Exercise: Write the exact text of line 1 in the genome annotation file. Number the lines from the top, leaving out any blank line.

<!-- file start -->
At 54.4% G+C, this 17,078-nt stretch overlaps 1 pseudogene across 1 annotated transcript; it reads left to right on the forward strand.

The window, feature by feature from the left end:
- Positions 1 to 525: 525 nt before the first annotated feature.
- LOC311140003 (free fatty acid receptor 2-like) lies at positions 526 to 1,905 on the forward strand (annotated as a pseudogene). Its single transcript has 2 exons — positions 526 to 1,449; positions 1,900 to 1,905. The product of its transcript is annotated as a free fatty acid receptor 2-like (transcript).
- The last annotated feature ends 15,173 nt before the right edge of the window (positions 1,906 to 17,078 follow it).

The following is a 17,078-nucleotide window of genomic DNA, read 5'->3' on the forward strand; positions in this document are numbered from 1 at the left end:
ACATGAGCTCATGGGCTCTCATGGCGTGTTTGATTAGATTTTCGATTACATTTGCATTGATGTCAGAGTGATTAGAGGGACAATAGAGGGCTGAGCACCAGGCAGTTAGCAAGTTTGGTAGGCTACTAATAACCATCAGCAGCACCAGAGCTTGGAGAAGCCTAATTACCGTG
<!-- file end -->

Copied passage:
At 54.4% G+C, this 17,078-nt stretch overlaps 1 pseudogene across 1 annotated transcript; it reads left to right on the forward strand.